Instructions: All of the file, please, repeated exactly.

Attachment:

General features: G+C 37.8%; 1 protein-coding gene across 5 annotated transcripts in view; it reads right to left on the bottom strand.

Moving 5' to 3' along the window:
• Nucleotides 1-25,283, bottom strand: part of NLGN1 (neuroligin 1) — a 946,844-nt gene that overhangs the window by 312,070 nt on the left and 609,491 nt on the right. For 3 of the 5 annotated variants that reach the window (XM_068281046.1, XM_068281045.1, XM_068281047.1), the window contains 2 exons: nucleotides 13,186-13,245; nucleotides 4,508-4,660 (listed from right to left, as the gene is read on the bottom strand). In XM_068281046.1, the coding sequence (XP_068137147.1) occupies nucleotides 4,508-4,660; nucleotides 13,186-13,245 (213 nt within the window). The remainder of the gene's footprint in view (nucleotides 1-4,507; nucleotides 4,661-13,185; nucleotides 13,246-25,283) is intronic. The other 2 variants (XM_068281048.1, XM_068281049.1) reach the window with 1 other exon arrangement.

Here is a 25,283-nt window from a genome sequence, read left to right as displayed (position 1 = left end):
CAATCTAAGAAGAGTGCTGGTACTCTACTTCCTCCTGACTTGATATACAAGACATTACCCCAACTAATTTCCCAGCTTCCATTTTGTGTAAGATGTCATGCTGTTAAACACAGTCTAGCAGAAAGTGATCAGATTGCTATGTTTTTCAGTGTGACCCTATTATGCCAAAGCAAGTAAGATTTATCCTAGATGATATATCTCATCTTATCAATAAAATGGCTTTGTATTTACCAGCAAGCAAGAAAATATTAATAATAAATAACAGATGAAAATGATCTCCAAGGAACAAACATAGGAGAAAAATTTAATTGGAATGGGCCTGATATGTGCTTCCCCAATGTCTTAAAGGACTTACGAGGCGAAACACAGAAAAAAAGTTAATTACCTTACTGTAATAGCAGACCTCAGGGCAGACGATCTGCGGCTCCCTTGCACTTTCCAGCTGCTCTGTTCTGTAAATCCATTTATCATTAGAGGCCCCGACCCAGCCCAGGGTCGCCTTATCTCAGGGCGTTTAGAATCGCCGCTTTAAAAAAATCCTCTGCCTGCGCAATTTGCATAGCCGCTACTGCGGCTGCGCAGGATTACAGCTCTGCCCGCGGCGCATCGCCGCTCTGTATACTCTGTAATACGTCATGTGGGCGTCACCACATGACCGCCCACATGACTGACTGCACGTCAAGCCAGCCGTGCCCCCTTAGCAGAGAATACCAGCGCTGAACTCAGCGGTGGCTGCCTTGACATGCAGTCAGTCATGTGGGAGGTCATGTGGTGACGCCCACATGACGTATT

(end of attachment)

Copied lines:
General features: G+C 37.8%; 1 protein-coding gene across 5 annotated transcripts in view; it reads right to left on the bottom strand.

Moving 5' to 3' along the window:
• Nucleotides 1-25,283, bottom strand: part of NLGN1 (neuroligin 1) — a 946,844-nt gene that overhangs the window by 312,070 nt on the left and 609,491 nt on the right. For 3 of the 5 annotated variants that reach the window (XM_068281046.1, XM_068281045.1, XM_068281047.1), the window contains 2 exons: nucleotides 13,186-13,245; nucleotides 4,508-4,660 (listed from right to left, as the gene is read on the bottom strand). In XM_068281046.1, the coding sequence (XP_068137147.1) occupies nucleotides 4,508-4,660; nucleotides 13,186-13,245 (213 nt within the window). The remainder of the gene's footprint in view (nucleotides 1-4,507; nucleotides 4,661-13,185; nucleotides 13,246-25,283) is intronic. The other 2 variants (XM_068281048.1, XM_068281049.1) reach the window with 1 other exon arrangement.

Here is a 25,283-nt window from a genome sequence, read left to right as displayed (position 1 = left end):
CAATCTAAGAAGAGTGCTGGTACTCTACTTCCTCCTGACTTGATATACAAGACATTACCCCAACTAATTTCCCAGCTTCCATTTTGTGTAAGATGTCATGCTGTTAAACACAGTCTAGCAGAAAGTGATCAGATTGCTATGTTTTTCAGTGTGACCCTATTATGCCAAAGCAAGTAAGATTTATCCTAGATGATATATCTCATCTTATCAATAAAATGGCTTTGTATTTACCAGCAAGCAAGAAAATATTAATAATAAATAACAGATGAAAATGATCTCCAAGGAACAAACATAGGAGAAAAATTTAATTGGAATGGGCCTGATATGTGCTTCCCCAATGTCTTAAAGGACTTACGAGGCGAAACACAGAAAAAAAGTTAATTACCTTACTGTAATAGCAGACCTCAGGGCAGACGATCTGCGGCTCCCTTGCACTTTCCAGCTGCTCTGTTCTGTAAATCCATTTATCATTAGAGGCCCCGACCCAGCCCAGGGTCGCCTTATCTCAGGGCGTTTAGAATCGCCGCTTTAAAAAAATCCTCTGCCTGCGCAATTTGCATAGCCGCTACTGCGGCTGCGCAGGATTACAGCTCTGCCCGCGGCGCATCGCCGCTCTGTATACTCTGTAATACGTCATGTGGGCGTCACCACATGACCGCCCACATGACTGACTGCACGTCAAGCCAGCCGTGCCCCCTTAGCAGAGAATACCAGCGCTGAACTCAGCGGTGGCTGCCTTGACATGCAGTCAGTCATGTGGGAGGTCATGTGGTGACGCCCACATGACGTATT